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I'm sorry I could not come up with a more descriptive title. My problem is the following. Assume that you have two classes A and B and you know that sometimes it may happen that some code tries to instantiate an object of type A when what is actually needed is an object of type B. The point is that the code to decide which one is the right object naturally belongs to class A and not to the client code.

In javascript (ok, js doesn't have classes, but it makes the point clear) you can simply do

function A() {
    if(some_condition) {
        return new B();
    }
    //else we proceed to customize and return our object
}

I want to do something similar in PHP. The best thing I can come up with is

class A {
    private function __construct() {
        //whatever you need to do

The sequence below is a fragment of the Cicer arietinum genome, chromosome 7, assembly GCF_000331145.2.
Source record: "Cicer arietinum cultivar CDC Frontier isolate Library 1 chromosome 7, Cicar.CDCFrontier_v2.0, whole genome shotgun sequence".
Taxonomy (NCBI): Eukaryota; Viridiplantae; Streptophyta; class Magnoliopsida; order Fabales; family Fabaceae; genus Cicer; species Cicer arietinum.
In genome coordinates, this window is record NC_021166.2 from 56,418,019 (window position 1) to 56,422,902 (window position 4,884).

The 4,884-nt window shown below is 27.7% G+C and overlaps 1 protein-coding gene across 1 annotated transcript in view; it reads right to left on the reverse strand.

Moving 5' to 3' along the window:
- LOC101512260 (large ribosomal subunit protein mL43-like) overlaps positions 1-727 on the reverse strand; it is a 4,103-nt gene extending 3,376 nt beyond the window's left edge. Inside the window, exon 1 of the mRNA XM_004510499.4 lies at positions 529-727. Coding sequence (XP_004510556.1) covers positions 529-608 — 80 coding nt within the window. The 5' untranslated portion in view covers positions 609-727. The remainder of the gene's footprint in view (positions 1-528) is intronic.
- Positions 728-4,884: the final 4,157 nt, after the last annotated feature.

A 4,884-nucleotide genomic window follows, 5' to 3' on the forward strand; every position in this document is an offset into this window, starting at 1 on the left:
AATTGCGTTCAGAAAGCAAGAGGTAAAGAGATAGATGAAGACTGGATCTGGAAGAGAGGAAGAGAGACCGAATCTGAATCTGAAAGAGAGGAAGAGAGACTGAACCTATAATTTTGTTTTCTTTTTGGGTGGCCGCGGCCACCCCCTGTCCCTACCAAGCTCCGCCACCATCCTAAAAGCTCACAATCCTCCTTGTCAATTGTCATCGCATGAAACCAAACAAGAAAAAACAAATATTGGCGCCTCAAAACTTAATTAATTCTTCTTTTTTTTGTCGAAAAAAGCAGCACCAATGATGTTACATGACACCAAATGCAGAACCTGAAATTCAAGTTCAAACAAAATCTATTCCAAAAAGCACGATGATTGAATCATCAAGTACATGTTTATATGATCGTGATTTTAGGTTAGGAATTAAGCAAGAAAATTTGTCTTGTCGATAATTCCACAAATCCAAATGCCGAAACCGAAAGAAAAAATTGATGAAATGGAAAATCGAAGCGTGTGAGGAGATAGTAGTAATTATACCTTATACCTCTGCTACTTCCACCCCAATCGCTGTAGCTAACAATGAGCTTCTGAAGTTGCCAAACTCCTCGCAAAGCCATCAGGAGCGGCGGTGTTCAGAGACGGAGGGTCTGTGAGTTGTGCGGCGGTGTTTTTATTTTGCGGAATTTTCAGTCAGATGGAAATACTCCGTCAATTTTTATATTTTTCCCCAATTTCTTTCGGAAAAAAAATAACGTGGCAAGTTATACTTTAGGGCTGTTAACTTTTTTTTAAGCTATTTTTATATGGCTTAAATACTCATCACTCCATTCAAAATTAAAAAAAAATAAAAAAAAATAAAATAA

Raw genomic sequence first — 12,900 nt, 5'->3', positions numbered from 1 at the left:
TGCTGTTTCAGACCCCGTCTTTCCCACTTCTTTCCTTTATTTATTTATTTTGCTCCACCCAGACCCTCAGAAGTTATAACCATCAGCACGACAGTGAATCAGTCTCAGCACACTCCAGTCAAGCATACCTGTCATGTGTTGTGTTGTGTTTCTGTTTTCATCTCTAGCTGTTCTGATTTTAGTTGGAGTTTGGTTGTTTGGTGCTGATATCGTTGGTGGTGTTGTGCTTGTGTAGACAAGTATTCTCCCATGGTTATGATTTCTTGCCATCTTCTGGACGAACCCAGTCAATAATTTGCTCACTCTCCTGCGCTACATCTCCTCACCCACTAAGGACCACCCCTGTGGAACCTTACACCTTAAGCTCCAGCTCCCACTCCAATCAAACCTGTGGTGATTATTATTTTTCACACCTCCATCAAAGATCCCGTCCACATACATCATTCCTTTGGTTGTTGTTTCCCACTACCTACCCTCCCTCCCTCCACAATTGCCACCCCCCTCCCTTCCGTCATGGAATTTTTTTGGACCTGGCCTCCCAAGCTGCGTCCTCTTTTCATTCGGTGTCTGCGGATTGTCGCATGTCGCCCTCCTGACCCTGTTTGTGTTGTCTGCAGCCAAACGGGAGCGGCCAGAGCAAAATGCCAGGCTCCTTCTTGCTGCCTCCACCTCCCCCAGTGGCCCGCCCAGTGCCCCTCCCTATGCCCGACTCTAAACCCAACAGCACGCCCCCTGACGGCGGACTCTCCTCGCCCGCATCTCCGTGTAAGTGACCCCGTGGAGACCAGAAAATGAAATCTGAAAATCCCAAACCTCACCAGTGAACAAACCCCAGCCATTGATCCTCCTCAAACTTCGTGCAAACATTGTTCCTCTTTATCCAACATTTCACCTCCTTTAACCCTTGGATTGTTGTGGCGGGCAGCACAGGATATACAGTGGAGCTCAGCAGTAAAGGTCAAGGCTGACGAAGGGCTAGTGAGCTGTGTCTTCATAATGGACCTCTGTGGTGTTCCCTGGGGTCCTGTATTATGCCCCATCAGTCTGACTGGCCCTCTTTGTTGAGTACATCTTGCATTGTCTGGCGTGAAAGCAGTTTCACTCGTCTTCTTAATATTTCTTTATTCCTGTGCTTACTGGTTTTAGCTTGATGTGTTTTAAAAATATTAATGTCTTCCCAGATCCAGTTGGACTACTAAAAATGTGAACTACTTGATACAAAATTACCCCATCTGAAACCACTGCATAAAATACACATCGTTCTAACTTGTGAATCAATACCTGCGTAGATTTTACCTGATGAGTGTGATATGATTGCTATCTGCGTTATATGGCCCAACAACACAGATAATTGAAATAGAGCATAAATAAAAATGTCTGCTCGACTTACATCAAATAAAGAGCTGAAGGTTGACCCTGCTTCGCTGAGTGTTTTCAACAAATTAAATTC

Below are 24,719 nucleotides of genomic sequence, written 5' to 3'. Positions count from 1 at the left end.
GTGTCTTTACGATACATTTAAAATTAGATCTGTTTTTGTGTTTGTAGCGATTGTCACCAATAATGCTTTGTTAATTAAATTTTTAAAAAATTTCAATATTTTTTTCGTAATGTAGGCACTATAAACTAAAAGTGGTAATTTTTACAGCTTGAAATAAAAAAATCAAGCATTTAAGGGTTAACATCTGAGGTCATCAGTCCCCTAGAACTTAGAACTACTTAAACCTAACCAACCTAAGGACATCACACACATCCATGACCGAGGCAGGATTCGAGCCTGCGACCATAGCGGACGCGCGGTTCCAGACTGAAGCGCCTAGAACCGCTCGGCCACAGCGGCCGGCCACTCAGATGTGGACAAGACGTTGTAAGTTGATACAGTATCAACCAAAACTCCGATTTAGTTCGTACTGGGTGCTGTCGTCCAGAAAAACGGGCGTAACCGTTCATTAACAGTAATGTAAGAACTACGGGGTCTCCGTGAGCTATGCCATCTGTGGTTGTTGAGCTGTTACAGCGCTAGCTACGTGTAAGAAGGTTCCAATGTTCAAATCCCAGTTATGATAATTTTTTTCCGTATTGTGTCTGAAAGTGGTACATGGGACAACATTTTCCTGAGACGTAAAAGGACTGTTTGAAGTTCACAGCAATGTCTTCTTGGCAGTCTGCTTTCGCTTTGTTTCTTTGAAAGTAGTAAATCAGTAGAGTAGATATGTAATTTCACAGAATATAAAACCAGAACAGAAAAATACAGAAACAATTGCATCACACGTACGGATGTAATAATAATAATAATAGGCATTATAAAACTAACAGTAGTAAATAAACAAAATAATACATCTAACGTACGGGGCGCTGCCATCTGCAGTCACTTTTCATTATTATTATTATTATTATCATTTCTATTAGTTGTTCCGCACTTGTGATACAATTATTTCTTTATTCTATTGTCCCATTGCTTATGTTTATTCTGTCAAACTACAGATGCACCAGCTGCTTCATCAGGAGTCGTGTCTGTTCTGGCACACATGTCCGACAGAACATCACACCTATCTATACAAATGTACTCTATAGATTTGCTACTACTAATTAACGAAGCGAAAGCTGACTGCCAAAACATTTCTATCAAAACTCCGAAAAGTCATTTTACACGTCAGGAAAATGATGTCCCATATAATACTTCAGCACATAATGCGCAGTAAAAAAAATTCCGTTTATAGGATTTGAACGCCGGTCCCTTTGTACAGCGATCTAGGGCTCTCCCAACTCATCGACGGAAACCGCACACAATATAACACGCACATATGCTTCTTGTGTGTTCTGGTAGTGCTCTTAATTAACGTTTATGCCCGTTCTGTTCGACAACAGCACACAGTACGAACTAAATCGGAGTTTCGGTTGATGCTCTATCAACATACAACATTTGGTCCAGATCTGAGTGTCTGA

}

    public static function getInstance() {
        if(some_condition) {
            return new B();
        }
        else {
            return new A();
        }
    }
}

The problem is that the client code will always have to know that A is special and you have to instantiate objects with a static method.

Is there a way to delegate to A the choice of the type of object to return in a seamless way?

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1 Answer 1

Unfortunately no, the best i think you can do is something like:

class Decider {

    public static function decide() {
        if(some_condition) {
            return "A";
        }
        else {
            return "B";
        }
    }
}

$new_class = Decider::decide();

$new_object = $new_class();

But then again this is really no different then the way you approached it. I wouldnt consider this an invalid design patter though, however i would leave it to an external class to do the deciding rather then have class "A" or class "B" do the deciding within them. Ideally your classes should be encapsulated in such a way that they do not require other classes unless they are member variables of the class itself or passed into the class for functional purposes.

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